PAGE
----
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A New Stage of Reacting Flow Research

For the first time, a research group from the Tokyo University of Agriculture and Technology (TUAT) has illustrated, with the help of experiments involving high-precision rheological measurements and a newly proposed theory, that the impact on the flow reverses according to the degree of change in the properties due to the reaction in a reacting flow with the formation of viscoelastic material.

A New Stage of Reacting Flow Research.
Figure: (a) ~ (c) Viscous fingering pattern for the gel elasticity is (a) low (b) medium (c) high. (d) Results obtained from stability analysis of flow interface considering viscoelastic properties. In the x-axis, β−1 < 0 or β−1 > 0 means that the gel has shear thinning viscosity or shear thickening viscosity. In the y-axis, η2 > 0 is the shear viscosity of the gel at a certain shear rate. Image Credit: Yuichiro Nagatsu / Tokyo University of Agriculture and Technology.

This is accomplished by the viscoelastic properties having various impacts on flow dynamics based on the viscoelastic material’s elasticity.

The scientists reported their outcomes on February 16th, 2022, in the Physical Review Fluids journal.

Reacting flows, where chemical reactions take place inside a flowing fluid, can be seen in an extensive range of fields, like environmental, industrial and biological applications. Chemical reactions can change the flow dynamics in reacting flows by changing the physical properties of the fluid.

Generally, flows change more significantly with larger changes in properties. However, this study demonstrates a reacting liquid flow where the flow reverses in response to changes in the physical properties.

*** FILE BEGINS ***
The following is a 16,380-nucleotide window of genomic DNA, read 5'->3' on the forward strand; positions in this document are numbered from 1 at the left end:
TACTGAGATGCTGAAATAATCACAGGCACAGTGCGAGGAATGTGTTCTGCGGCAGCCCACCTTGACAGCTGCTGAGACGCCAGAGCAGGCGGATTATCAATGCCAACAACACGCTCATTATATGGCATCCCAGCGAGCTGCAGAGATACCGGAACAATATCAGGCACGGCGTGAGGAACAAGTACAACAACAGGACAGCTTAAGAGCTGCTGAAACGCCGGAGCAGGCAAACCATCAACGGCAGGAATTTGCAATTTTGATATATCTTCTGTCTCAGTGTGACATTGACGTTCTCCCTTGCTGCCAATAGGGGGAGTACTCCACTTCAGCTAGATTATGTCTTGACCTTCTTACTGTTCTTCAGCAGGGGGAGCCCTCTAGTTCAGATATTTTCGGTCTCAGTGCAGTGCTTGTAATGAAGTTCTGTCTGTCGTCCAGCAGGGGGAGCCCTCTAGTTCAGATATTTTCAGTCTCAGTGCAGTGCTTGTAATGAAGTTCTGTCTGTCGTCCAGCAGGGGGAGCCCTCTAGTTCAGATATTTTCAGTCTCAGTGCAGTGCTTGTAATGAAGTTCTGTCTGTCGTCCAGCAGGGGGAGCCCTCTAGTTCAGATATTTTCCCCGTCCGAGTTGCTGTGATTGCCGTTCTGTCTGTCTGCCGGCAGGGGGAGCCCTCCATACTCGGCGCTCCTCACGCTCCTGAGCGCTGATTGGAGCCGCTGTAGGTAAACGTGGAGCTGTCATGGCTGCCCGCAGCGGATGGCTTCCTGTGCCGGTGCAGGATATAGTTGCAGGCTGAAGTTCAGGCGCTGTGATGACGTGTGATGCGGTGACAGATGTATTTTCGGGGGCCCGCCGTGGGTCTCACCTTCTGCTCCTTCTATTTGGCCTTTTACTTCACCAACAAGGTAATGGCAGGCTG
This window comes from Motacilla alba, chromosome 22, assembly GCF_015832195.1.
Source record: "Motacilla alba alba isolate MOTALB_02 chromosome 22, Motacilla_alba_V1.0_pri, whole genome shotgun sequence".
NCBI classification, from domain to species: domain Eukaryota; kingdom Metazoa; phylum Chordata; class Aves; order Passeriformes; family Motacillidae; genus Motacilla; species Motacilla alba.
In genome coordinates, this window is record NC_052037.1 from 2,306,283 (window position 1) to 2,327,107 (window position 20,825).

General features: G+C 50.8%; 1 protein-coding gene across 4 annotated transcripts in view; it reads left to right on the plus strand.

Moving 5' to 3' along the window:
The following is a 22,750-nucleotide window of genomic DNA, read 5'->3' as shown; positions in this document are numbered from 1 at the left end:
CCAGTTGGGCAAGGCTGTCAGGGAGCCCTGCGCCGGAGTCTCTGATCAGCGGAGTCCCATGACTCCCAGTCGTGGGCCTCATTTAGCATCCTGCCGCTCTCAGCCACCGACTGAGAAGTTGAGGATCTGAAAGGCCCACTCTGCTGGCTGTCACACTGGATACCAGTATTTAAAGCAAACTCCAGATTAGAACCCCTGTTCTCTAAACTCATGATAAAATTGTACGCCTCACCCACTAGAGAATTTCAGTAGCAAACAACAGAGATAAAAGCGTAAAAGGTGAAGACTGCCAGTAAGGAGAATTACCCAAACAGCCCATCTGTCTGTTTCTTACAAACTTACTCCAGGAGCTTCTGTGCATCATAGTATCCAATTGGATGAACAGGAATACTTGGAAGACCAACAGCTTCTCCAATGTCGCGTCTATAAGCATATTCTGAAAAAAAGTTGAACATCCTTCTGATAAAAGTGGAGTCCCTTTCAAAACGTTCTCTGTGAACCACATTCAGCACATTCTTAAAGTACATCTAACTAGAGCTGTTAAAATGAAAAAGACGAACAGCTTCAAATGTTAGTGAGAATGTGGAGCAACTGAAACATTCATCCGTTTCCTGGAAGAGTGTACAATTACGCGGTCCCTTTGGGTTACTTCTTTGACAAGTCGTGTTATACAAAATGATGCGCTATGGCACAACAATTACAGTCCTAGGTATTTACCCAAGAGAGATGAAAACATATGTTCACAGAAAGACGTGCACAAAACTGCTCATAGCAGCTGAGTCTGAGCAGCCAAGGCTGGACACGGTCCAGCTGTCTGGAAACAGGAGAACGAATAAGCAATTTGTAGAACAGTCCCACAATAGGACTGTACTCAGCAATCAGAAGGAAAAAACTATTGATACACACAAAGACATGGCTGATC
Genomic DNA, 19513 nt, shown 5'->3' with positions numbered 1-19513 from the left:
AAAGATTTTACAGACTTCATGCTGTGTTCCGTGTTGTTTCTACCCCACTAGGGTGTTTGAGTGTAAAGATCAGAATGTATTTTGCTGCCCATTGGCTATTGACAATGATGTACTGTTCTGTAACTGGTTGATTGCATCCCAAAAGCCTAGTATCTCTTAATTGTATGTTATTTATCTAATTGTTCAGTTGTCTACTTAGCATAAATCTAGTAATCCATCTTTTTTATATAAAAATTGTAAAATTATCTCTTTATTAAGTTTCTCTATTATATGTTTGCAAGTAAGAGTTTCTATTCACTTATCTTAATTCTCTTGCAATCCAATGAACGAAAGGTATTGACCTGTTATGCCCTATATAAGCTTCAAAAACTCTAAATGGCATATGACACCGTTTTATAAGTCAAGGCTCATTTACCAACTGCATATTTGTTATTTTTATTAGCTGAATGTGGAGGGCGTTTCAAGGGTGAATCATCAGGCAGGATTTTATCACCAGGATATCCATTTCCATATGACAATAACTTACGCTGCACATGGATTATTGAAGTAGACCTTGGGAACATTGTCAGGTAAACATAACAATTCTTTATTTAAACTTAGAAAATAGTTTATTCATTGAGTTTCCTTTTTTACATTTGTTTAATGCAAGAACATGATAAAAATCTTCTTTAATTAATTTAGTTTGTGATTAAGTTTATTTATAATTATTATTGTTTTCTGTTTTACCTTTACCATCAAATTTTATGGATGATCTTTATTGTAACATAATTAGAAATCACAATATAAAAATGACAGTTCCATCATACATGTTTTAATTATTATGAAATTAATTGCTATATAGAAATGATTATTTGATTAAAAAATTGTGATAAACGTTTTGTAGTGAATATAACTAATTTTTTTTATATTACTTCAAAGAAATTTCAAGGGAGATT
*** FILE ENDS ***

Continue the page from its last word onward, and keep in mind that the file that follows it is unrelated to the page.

Yuichiro Nagatsu, Study Author and Professor, Department of Chemical Engineering, Tokyo University of Agriculture and Technology

In an experimental manner, the research group analyzed viscous fingering (VF) with gel (a viscoelastic material) fabrication by a chemical reaction known as a reacting flow. In VF, the interface develops a finger-like pattern when a more-viscous fluid has been shifted by a less-viscous one in porous media or Hele–Shaw cells.

Our team demonstrates that the gel production affects the VF dynamics in an opposite manner depending on the gel elasticity by combining with rheological measurements of the gel produced at the liquid–liquid interface.

Yuichiro Nagatsu, Study Author and Professor, Department of Chemical Engineering, Tokyo University of Agriculture and Technology

Nagatsu added, “The VF pattern is approximately the same as the non-reactive one when the gel elasticity is low, narrower when the elasticity is medium, and wider when the elasticity is high (see Figure).”

In addition, our team proposes a model that explains the opposite effects considering the gel viscoelastic properties,” said Dr. Suzuki, the study’s corresponding author and Assistant Professor in the Department of Chemical Engineering at TUAT.

Suzuki added, “In this model, VF becomes thinner when the shear thinning viscosity of the gel is effective (blue region in Fig.(d)) and wider when the gel behaves as a solid material, thus reducing the permeability of the porous media, which corresponds to the shear thickening viscosity of the gel being effective (red region in Fig.(d)).

Suzuki continues, “These viscoelastic properties are based on actual viscosity measurements of the gel bulk itself (see Figure). The experimental results and theoretical considerations indicate that the opposite effects are driven by the multiple rheological properties, which are mainly responsible for the flow dynamics, depending on the gel elasticity.”

This result overturns the common understanding of reacting flow research that the flow monotonically changes more significantly as the change in the fluid properties due to the reaction is larger, and leads the research of the reacting flow to a new stage.

Yuichiro Nagatsu, Study Author and Professor, Department of Chemical Engineering, Tokyo University of Agriculture and Technology

Nagatsu added, “Control of flow dynamics utilizing change in fluid properties induced by chemical reaction is called chemical control of flow. The chemical control of flow is based on such common understanding.

Nagatsu concludes, “However, this study shows that such common understanding is not always correct in chemical control of flow with production of viscoelastic material. Therefore, this study will open new avenues for flow control using chemical reactions.”

Journal Reference:

Hirano, S., et al. (2022) Reversal of effects from gel production in a reacting flow dependent on gel strength. Physical Review Fluids.


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